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JNU protests against attendance policy: A ‘siege’ for nought?  

The JNU students, protesting a new mandatory attendance policy, blocked the administrative block for a day, but discovered that the vice chancellor wasn’t in

delhi Updated: Feb 16, 2018 21:20 IST
A Mariyam Alvi
A Mariyam Alvi
Hindustan Times, New Delhi
JNU protests,JNU,JNU attendance policy
Students of the Jawaharlal Nehru University protest against a new attendance policy on campus on Thursday. (Raj K Raj/HT Photo)

There was high drama at Jawaharlal Nehru University on Thursday and Friday with over 500 students gathering at the off-limits “freedom square” of the university from 11 am on Thursday till around 2 am Friday, allegedly laying seige to the administrative block and confining academic and administrative officials inside.

The students were demanding that the vice chancellor come out and hold a dialogue with the students on the new attendance policy. However, unknown to the students, the V-C had long left the building; the “siege” may have really been for nought.

The students have been protesting a new mandatory attendance policy in the university and regularly assembling outside the administrative block since February 10 despite a Delhi high court prohibiting protests there.

On Thursday, they saw the V-C’s car outside the building when they started assembling at around 11 am and assumed he was in. When he did not come out to meet the students, they first formed a human chain around the building, and then gathered in small groups at each of the five exits of the building in the hope of intercepting him on his way out.

The university has alleged that the students “blocked the way” of officials, and “chased” them back into the building when they tried to leave. One rector was later taken to a hospital in an ambulance around midnight, after he said he was feeling dizzy and his blood pressure spiked. In a statement released by the registrar’s office, the university claimed that the students even tried to stop the ambulance shouting “let him die.”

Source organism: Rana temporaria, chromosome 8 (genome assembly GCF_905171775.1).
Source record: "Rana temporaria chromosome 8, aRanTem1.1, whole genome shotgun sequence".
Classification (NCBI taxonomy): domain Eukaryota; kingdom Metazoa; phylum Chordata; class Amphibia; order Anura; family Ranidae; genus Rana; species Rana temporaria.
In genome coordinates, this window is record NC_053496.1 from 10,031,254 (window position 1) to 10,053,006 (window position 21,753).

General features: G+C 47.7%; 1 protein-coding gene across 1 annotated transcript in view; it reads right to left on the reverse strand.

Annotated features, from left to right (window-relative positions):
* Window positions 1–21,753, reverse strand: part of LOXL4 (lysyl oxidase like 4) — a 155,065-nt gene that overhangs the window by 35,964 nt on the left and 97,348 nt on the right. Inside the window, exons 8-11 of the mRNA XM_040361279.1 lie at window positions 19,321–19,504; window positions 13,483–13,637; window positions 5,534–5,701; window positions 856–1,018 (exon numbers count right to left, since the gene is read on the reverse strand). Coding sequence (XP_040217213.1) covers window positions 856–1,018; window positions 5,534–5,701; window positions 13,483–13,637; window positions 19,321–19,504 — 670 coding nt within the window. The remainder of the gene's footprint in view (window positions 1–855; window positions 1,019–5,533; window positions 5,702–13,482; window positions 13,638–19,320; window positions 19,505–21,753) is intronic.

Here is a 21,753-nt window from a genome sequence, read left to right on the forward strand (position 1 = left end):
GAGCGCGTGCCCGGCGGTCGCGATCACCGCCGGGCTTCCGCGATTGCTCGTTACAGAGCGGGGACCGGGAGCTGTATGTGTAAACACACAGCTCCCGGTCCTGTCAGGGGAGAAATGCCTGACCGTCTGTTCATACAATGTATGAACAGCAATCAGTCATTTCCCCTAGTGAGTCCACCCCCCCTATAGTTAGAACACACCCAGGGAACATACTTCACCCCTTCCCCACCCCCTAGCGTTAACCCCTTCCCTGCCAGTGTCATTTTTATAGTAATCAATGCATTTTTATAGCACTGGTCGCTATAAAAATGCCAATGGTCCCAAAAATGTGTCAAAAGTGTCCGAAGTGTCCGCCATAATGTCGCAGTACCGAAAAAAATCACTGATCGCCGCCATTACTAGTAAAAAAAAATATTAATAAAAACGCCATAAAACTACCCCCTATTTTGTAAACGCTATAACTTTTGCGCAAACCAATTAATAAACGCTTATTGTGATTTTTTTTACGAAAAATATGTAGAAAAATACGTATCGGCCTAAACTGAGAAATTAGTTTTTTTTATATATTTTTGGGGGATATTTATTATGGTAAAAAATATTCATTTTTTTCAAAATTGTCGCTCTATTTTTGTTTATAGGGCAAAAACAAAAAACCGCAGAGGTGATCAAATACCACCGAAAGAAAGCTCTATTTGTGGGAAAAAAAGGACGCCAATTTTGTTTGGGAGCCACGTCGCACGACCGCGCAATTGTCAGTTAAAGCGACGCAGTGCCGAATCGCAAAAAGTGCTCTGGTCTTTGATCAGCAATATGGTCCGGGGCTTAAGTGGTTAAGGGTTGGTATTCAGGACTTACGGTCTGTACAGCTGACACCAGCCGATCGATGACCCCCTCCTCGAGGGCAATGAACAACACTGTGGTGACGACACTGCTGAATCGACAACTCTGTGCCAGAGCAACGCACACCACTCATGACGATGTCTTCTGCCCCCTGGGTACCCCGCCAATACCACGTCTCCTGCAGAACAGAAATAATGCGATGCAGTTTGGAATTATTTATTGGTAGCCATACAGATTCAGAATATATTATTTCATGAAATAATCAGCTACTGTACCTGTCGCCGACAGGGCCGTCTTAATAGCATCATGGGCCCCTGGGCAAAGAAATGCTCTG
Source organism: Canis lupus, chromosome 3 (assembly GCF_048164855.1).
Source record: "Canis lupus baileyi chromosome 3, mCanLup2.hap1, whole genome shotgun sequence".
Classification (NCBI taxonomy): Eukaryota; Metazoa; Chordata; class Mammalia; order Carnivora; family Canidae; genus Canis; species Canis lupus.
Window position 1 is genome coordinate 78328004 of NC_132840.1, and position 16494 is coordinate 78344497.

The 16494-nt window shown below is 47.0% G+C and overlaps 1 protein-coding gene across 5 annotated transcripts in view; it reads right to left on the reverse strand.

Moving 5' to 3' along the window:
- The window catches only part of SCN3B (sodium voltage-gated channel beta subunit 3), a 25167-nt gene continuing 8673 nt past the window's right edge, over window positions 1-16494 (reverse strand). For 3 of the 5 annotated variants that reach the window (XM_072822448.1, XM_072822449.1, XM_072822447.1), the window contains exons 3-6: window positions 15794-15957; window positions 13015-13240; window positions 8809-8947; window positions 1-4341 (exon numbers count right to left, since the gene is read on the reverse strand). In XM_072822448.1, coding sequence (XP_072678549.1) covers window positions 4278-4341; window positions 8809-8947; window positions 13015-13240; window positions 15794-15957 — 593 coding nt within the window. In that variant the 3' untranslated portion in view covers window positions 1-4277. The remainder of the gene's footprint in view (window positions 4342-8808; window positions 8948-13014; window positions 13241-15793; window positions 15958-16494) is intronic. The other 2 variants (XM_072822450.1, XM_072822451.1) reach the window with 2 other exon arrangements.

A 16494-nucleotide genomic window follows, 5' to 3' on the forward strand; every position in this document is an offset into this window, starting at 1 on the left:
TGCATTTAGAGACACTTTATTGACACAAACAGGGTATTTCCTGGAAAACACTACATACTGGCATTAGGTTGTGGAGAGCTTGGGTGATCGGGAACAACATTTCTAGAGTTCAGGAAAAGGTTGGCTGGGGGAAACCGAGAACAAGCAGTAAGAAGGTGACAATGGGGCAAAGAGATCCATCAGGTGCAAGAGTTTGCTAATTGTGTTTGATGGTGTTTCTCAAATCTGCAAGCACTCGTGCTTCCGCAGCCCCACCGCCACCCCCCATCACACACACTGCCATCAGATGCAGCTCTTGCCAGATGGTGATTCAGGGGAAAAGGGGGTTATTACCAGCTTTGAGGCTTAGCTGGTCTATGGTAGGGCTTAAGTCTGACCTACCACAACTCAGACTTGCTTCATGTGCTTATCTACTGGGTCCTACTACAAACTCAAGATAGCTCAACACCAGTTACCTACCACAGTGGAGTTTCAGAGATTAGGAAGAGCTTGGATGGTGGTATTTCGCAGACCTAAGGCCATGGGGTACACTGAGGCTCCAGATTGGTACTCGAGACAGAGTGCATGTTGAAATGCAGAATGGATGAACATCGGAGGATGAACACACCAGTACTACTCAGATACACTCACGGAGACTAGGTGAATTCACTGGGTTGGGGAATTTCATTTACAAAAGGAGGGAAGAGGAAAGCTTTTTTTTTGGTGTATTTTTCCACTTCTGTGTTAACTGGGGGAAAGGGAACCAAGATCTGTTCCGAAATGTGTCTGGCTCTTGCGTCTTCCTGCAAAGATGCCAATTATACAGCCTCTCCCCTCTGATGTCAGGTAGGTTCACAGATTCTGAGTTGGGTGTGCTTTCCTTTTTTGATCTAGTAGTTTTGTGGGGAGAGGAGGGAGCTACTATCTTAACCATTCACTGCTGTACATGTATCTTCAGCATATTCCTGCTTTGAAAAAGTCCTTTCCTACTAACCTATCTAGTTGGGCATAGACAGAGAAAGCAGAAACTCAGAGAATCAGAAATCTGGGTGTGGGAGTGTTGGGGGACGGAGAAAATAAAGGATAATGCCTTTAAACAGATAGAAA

Amita Singh, chairperson at Special Centre for Disaster Research and one of the teachers who had gone to the get their “confined colleagues released,” said that they were “gheraoed,” insulted with the “most shocking abusive wild sloganeering... which as an academic most of us had never heard from students,” and that two of the faculty members were “pushed” .

However, the JNU students union (JNUSU) has denied the allegations.

“We never stopped anybody. We were just asking the officials to go and request the V-C to meet with the students,” said Geeta Kumari, JNUSU president, who added that they had even tried getting an ambulance for the rector when they heard he was feeling unwell.

What they did not realise was that the V-C was never in the building, even though he was tweeting regular updates.

“When the gherao was happening, the V-C was not there. He had come in the morning at around 9 am, and left before the students started gathering... His car was there,” said Pramod Kumar, the university’s registrar.

The second rector left after the first left in an ambulance and when students subsequently entered the building they discovered that the V-C wasn’t there.

“When we went inside, the V-C was not there. The guards had said earlier that he wasn’t in there, but we thought he was trying to get us to leave,” said Kumari.

The university approached the Delhi high court on Friday, and according to PTI, an interim order, valid for the next three days, has been issued asking students not to obstruct the V-C and other staff from entering the administrative block to carry out their work.

The students said their strike, which began on February 9, is still on.

Kumari claims the car that caused the confusion was still there when they dispersed at around 2 am.

First Published: Feb 16, 2018 21:19 IST